There have been schemes stretching back to Antiquity for making it easier to retain information in our heads. Many memory practitioners recommended word-image association: conjure up an architectural edifice in your mind and place a nugget of knowledge in each niche.
This memory book, however, is entirely verbal.
Martin del Río, Ars biblica, sive herma memorialis sacra, in qua metricè S. Paginæ libri, capita, eorumque medulla memoriae facillimè commendantur ... (Ecija, 1778) RB.23.a 38345
This pocket-sized book, recently acquired, enables the reader (presumably a preacher like the author) to memorise the chapters of the Latin Vulgate Bible using one word (or its abbreviation) to summarise each chapter.
For example, the Epistle to the Ephesians (p. 110).
Ch 1 is summarised by “Christum ad dexteram in coelestibus constituens”, which is part of verse 20 “quam operatus est in Christo, suscitans illum a mortuis, et constituens ad dexteram suam in cælestibus” [Which he wrought in Christ, when he raised him from the dead, and set him at his own right hand in the heavenly places].
This is boiled down to “Constituens”.
Ch 2 is summarised by “Estis sanctorum cives”, which is part of verse 19” Ergo jam non estis hospites, et advenæ: sed estis cives sanctorum, et domestici Dei” [Now therefore ye are no more strangers and foreigners, but fellow citizens with the saints, and of the household of God].
This is boiled down to “Cives”.
Ch 3 is summarised by “genua mea patrem flecto” which is part of verse 14 “Hujus rei gratia flecto genua mea ad Patrem Domini nostri Jesu Christi” [For this cause I bow my knees unto the Father of our Lord Jesus Christ]
This is boiled down to “Flecto”.
Ch 4 is summarised by “dona hominibus Dedit” which is part of verse 8 “Propter quod dicit: Ascendens in altum, captivam duxit captivitatem: dedit dona hominibus” [Wherefore he saith, When he ascended up on high, he led captivity captive and gave gifts unto men]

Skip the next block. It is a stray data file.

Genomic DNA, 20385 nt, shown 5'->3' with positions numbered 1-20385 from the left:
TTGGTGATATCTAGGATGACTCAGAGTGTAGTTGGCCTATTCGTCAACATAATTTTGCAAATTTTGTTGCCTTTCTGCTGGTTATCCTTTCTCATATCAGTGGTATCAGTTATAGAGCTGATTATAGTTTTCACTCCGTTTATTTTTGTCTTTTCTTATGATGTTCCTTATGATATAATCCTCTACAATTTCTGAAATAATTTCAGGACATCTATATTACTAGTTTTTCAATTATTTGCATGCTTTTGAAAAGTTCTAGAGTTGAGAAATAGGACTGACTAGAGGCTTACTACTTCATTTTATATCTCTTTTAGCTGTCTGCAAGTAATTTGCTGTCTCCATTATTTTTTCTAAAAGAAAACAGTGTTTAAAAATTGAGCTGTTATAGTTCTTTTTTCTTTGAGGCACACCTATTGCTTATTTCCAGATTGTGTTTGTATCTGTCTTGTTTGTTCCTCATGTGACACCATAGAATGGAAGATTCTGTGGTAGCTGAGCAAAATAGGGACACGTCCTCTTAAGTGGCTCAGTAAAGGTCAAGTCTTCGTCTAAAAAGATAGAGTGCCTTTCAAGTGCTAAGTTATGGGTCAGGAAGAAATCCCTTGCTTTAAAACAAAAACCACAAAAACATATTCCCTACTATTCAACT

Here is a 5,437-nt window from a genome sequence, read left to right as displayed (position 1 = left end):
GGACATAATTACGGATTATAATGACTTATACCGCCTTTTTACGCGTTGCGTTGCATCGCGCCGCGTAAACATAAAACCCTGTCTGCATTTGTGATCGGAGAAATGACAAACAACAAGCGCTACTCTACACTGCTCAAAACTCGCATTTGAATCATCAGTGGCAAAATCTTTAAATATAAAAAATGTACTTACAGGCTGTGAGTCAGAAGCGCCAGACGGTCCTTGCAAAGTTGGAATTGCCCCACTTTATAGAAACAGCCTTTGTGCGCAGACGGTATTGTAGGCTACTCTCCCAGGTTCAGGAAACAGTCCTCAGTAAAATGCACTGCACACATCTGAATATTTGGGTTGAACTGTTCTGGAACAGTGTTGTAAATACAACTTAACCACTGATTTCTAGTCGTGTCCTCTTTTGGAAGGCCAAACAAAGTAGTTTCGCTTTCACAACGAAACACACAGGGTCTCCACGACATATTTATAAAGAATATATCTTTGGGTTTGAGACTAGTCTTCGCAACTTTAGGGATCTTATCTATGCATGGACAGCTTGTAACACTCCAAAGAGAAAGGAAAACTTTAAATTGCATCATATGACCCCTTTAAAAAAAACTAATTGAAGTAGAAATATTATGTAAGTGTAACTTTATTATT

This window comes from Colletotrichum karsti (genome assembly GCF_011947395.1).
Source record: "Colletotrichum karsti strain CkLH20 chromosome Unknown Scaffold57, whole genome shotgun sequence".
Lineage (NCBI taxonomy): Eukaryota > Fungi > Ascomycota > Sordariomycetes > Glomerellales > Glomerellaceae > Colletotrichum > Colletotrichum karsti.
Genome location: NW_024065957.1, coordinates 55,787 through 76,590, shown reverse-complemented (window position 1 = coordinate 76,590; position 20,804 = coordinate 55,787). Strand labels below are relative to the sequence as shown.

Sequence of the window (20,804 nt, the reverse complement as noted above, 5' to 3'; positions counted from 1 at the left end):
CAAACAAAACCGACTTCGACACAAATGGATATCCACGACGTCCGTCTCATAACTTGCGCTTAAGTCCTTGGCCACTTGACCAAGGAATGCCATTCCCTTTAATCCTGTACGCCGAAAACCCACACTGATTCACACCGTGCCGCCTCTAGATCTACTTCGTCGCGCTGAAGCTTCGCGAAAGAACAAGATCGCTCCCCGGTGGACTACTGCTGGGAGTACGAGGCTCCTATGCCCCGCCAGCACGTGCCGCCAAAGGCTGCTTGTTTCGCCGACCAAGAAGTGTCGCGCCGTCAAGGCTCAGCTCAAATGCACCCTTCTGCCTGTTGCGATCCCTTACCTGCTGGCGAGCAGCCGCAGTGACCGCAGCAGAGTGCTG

This is boiled down to “Dedit”.
Ch 5 is summarised by “ecclesiae Christus est caput” which is part of verse 23 “quoniam vir caput est mulieris, sicut Christus caput est Ecclesiæ” [For the husband is the head of the wife, even as Christ is the head of the church: and he is the saviour of the body]
This is boiled down to “Est caput”.
Ch 6 is summarised by “tenebrarum rectores harum” which is part of verse 12 “quoniam non est nobis colluctatio adversus carnem et sanguinem, sed adversus principes, et potestates, adversus mundi rectores tenebrarum harum, contra spiritualia nequitiæ, in cælestibus” [For we wrestle not against flesh and blood, but against principalities, against powers, against the rulers of the darkness of this world, against spiritual wickedness in high places]
This is boiled down to “Harum”.
Put them together and they make an “easily” (he says “most easily”, facillime) memorised hexameter line: “constituens cives flecto dedit est caput harum”.
At least that’s the theory.
Fr Martín’s summary of the Epistle to the Ephesians, Ars Biblica [pp. 110-111]
Fr Martín gives a chronological survey of earlier publications: Bonaventura in 1270, Petrus Rosenbeimensis [von Rosenheim] in 1450, Matthias Martinius, and “In our century” Leander a S Martino in 1628, et al.
“Alas! No-one cites the first inventor, Alexander de Villadei (of our Order OFM)”, author ca 1240 of some leonine verses, beginning “Sex, prohibet, peccant, Abel, Enoch, et arca fit, intrant.” According to Fr Martín, he was copied word for word by Leander a S Martino, who suppressed Alexander’s name and passed the work off as his own. Our old General Catalogue of Printed Books identifies this rotter: “LEANDER, de Sancto Martino [i.e. John Jones]”.
“Alas how many today wish to becloud the names of their predecessors! I freely admit my debt to others: Render under Caesar, etc.”
He has cleaned up the text of Alexander, bringing it into line with the Tridentine Vulgate of Pope Clement VIII (1592).
This is the second edition, the first having been printed in Mexico in 1675.
This sort of memory verse survives almost into our own day: the more elderly among you might remember the Kings and Queens of England in doggerel:
Willy, Willy, Harry, Ste,
Harry, Dick, John, Harry three,
One, two, three Neds, Richard two,
Henries four, five, six – then who?
Edwards four, five, Dick the bad,
Harries twain and Ned the lad,
Mary, Bessie, James the vain,
Charlie, Charlie, James again …
Fr Martín’s book takes us back to a time when the Bible was a vital concern, and when education was synonymous with a knowledge of Latin.
Barry Taylor, Curator Romance Collections
Frances A. Yates, The art of memory (London, 1966) X.529/6232.
Mary J. Carruthers, The book of memory (Cambridge, 1990) YC.1990.b.7100
Juan Velázquez de Acevedo, Fénix de Minerva, o arte de memoria, ed. Fernando Rodríguez de la Flor (Valencia, 2002) YF.2016.a.22418